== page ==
And I cannot leave without saying that while I respect the views and the rights of those who do not believe in the vaccine, as a Government we continue to push and encourage persons to be vaccinated. Because it is the only credible option that we do have at this time to ensure that we fight COVID-19 as best as we can and save lives and livelihoods.

So, with these few words, I will invite questions from media and the floor and I wish to advise that your Government will make ourselves available on a bi-weekly basis so that we can continue to keep the public informed and to answer questions from the media.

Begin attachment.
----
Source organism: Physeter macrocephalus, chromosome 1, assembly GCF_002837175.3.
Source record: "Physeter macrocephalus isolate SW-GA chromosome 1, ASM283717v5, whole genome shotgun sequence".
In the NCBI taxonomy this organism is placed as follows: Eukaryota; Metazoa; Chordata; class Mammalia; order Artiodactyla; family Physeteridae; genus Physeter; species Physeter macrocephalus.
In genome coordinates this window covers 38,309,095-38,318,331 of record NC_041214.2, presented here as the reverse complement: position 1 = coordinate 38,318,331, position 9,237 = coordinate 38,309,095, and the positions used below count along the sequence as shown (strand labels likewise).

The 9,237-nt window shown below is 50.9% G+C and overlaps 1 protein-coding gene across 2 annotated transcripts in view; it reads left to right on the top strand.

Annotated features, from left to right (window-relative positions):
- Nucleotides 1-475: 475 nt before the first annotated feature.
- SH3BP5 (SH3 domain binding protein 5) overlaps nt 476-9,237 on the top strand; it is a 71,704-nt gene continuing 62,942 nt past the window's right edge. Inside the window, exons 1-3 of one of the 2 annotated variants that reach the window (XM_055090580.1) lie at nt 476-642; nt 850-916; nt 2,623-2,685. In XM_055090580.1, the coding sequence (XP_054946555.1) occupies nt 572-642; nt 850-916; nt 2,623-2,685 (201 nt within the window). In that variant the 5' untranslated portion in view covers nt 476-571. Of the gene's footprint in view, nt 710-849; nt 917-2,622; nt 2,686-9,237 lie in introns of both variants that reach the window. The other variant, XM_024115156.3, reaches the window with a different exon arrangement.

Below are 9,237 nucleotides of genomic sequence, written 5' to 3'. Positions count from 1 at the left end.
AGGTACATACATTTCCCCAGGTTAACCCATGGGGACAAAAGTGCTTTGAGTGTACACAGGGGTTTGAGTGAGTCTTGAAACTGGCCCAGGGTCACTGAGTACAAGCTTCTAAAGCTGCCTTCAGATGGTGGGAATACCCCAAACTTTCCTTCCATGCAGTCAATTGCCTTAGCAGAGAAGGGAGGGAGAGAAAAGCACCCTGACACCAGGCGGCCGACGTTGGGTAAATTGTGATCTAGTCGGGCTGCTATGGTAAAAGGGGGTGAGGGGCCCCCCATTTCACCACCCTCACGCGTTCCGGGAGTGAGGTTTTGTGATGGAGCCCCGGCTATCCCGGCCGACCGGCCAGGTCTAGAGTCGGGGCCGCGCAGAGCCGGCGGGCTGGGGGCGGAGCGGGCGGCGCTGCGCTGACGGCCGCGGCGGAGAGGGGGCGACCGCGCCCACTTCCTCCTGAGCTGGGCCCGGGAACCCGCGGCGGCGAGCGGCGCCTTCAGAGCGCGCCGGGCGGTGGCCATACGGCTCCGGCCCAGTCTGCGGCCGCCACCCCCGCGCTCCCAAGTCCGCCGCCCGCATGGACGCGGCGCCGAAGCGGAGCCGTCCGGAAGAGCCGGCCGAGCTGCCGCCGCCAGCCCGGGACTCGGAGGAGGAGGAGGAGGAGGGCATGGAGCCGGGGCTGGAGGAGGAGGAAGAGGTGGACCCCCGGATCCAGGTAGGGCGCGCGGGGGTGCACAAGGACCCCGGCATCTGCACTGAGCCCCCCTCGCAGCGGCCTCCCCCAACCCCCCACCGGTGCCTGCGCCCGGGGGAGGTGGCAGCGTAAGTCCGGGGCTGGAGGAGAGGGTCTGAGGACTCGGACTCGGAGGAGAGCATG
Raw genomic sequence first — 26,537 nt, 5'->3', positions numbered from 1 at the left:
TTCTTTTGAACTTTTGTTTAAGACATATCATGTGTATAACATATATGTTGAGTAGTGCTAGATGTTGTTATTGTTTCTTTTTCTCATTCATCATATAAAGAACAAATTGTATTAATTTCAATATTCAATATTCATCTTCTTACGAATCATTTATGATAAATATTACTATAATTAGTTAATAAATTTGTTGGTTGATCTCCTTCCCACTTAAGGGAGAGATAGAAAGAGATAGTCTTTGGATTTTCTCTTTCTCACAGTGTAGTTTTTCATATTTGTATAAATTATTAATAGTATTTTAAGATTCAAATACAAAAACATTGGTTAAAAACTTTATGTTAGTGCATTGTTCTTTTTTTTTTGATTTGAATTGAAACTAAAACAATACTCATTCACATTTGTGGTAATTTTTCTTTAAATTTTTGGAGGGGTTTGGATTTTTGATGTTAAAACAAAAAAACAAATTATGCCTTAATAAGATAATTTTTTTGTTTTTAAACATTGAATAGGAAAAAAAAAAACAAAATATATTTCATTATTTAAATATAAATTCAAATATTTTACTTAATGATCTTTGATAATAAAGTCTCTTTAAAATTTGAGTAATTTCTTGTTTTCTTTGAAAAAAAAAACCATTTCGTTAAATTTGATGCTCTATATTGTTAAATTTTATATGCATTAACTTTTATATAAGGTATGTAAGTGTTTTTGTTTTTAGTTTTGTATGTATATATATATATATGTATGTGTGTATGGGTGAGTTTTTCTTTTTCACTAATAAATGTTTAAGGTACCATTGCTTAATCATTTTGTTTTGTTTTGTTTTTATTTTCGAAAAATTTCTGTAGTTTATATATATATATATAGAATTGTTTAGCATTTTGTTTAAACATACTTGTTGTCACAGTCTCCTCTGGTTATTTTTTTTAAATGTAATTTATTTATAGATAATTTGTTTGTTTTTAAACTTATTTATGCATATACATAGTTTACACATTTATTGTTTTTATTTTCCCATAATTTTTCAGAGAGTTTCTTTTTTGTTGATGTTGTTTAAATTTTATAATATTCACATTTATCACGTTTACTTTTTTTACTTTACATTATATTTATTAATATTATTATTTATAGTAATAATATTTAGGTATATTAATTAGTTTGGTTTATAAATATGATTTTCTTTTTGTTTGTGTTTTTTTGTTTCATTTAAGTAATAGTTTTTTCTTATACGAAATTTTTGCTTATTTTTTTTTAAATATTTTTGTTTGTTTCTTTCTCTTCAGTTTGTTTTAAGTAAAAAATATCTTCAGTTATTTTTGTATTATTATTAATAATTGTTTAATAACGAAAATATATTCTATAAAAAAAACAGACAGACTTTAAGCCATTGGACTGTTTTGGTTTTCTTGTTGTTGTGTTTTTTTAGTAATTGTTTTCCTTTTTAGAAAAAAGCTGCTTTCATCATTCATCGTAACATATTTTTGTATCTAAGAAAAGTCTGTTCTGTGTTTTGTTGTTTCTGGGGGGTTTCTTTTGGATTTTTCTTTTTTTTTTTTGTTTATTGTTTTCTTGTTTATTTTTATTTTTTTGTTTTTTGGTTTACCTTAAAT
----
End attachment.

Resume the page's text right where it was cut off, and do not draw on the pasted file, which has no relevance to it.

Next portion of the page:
We have already started through some of the Ministers to keep office hours on different parts of Tortola and the Sister Islands, and that schedule – in terms of the total in-depth details of that schedule – will be forthcoming shortly so that we can ensure that Ministers and Junior Ministers – and wherever, necessary the entire Government – would be available to answer questions directly, because you cannot be private in the public.

In BVILove, I thank you and may God forever bless these beautiful Virgin Islands and her people.